Layered Designs, Types, and Monomorphism


#1

Context

I’m building a layered application, and I would like to use generic types to be able to test each layer independently of the others.
Very generally, (and incorrectly, as lifetimes are omitted) this would look like

trait Layer1 {}
struct RealLayer2<L1: Layer1> {
    layer1: &L1,
}

#[cfg(test)]
mod test {
    struct FakeLayer1 {}
    impl Layer1 for FakeLayer1 {} 
    #[test]
    test_foo() {
        let mut l2 = RealLayer2<FakeLayer1>{}
    }
}

That is, RealLayer2 can be used monomorphically with FakeLayer1 to do some testing, and then again monomorphically with RealLayer1 in production code.

Concretely

The first layer is a content-addressible storage layer, parameterized on a type to be stored, T. I have (with function bodies omitted, since the question is about the method types):

type Hash = String;
pub trait CAS<T> {
    fn store(&self, value: &T) -> String;
    fn retrieve(&self, hash: &Hash) -> Option<T>;
}

pub struct Storage<T: Encodable + Decodable> {}   
impl<T: Encodable + Decodable> CAS<T> for Storage<T> {
    fn store(&self, value: &T) -> Hash {}
    fn retrieve(&self, hash: &Hash) -> Option<T> {}
}

pub struct FakeStorage<T: Encodable + Decodable> {}   
impl<T: Encodable + Decodable> CAS<T> for FakeStorage<T> {
    fn store(&self, value: &T) -> Hash {}
    fn retrieve(&self, hash: &Hash) -> Option<T> {}
}

The second layer is a git-like filesystem. It requires something that implements CAS<Object>, where Object is a type specific to the filesystem layer.

pub enum Object {}
pub trait FS<'a, C>
    where C: 'a + CAS<Object>
{
    fn root_commit(&self) -> Commit<'a, C>; 
    fn get_commit(&self, hash: Hash) -> Result<Commit<'a, C>, String>;
}

pub struct FileSystem<'a, C: 'a + CAS<Object>> {
    storage: &'a C,
}   
    
impl<'a, C> FS<'a, C> for FileSystem<'a, C> 
    where C: 'a + CAS<Object>
{
    fn root_commit(&self) -> Commit<'a, C> {}
    fn get_commit(&self, hash: Hash) -> Result<Commit<'a, C>, String> {}
}

The intent with the lifetime 'a is that everything has a lifetime shorter than the content-addressible storage layer. That layer uses interior mutability to allow liberal sharing of immutable references, with the result that anything needing access to the storage layer can find a pointer to it easily, allowing lazy loading.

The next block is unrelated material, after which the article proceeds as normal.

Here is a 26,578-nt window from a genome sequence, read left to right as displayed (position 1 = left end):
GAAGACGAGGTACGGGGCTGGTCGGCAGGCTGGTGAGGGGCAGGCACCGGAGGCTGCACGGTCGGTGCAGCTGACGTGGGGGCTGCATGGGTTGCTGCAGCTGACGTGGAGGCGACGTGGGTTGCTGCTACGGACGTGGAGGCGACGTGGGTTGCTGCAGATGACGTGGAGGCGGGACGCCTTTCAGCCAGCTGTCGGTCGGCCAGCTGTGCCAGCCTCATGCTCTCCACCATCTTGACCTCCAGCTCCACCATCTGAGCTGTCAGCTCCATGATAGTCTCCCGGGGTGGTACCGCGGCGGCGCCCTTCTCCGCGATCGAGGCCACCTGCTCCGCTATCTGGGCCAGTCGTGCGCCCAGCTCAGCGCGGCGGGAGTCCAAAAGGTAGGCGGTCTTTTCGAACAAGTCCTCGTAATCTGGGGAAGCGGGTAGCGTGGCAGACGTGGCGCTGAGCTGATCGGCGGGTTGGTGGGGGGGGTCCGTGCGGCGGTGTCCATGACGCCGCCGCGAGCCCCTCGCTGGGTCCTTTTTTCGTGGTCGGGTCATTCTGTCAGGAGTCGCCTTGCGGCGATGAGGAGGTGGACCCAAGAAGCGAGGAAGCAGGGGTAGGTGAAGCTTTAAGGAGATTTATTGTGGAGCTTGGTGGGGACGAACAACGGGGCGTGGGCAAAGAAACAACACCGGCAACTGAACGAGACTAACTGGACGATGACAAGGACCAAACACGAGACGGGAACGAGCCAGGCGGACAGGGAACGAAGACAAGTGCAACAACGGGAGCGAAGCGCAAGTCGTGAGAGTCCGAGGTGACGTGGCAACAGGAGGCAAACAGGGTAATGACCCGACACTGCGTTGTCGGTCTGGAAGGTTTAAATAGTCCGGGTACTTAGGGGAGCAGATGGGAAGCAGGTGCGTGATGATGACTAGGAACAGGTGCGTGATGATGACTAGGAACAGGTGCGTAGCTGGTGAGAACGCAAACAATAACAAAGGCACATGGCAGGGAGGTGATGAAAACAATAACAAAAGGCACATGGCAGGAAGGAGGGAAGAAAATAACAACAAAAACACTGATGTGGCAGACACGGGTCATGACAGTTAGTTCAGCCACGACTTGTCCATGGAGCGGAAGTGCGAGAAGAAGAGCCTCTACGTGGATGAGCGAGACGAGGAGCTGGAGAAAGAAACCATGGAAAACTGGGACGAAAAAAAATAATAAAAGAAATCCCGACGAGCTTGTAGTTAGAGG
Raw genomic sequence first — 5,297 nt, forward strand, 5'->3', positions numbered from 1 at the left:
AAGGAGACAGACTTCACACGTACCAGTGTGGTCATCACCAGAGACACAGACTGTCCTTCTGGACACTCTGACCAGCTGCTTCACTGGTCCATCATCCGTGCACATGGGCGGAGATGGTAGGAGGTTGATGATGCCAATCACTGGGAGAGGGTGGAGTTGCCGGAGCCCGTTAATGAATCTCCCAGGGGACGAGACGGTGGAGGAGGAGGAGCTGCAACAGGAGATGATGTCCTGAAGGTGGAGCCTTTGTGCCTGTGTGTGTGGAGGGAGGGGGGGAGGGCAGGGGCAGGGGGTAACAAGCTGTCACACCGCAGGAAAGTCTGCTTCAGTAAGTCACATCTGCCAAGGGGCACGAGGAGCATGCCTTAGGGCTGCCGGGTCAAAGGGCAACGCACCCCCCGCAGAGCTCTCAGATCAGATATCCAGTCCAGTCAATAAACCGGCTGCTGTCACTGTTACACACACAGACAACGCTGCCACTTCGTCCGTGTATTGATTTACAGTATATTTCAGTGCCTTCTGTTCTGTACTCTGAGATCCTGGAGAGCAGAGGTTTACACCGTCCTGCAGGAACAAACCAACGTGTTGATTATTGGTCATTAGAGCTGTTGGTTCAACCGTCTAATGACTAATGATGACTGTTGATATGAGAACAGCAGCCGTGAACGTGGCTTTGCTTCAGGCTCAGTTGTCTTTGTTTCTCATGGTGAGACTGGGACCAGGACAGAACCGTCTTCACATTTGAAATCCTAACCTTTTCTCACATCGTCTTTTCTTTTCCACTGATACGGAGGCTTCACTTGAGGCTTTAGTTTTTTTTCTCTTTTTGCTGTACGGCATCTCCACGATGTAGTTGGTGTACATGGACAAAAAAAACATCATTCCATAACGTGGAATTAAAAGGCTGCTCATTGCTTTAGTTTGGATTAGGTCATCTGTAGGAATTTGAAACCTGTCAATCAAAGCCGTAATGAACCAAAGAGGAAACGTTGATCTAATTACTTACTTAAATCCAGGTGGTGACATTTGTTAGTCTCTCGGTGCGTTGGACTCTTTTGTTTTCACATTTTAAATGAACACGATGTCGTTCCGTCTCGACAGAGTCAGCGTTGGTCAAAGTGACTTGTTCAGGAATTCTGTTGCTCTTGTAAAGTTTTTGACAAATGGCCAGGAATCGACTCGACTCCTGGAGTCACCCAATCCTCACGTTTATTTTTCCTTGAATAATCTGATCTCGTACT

The Problem

The FS trait references type Commit<'a, C>, where that type is a part of the definition of the “real” filesystem. That will preclude using a FakeCommit struct there.

Help?

What is the most idiomatic way to approach this situation?

I am told associated types will not work, because higher-order types are not supported.

One idea is to define traits for the secondary types like Commit. But this means that the FS methods return Trait objects, leading to some lifetime issues (who owns those trait objects?). Moreover, it means that I will use dynamic dispatch in production, even though there will only be one Commit type in use in production.

Perhaps the only viable option is to define Commit such that it does not contain any real implementation, and can thus be shared between the real and fake FS implementations.


#2

Hm, I think a combination of both works.

pub trait FS
{
    type Commit: Committish;

    fn root_commit(&self) -> Self::Commit; 
    fn get_commit(&self, hash: Hash) -> Result<Commit, String>;
}

impl<'a, C: 'a + CAS<Object>> FS for for FileSystem<'a, C> {
    type Commit: Commit<'a, C>;

     fn root_commit(&self) -> Self::C { ... };
}

Can you post a minimal, not-working example to play.rust-lang.org? I’d like to play around


#3

This is an adaptation of the question. Here is an updated version based on your answer. I’m not sure what you meant by “Committish”, but the second example actually compiles, so it may be the right solution!


#4

Indeed, this seemed to work: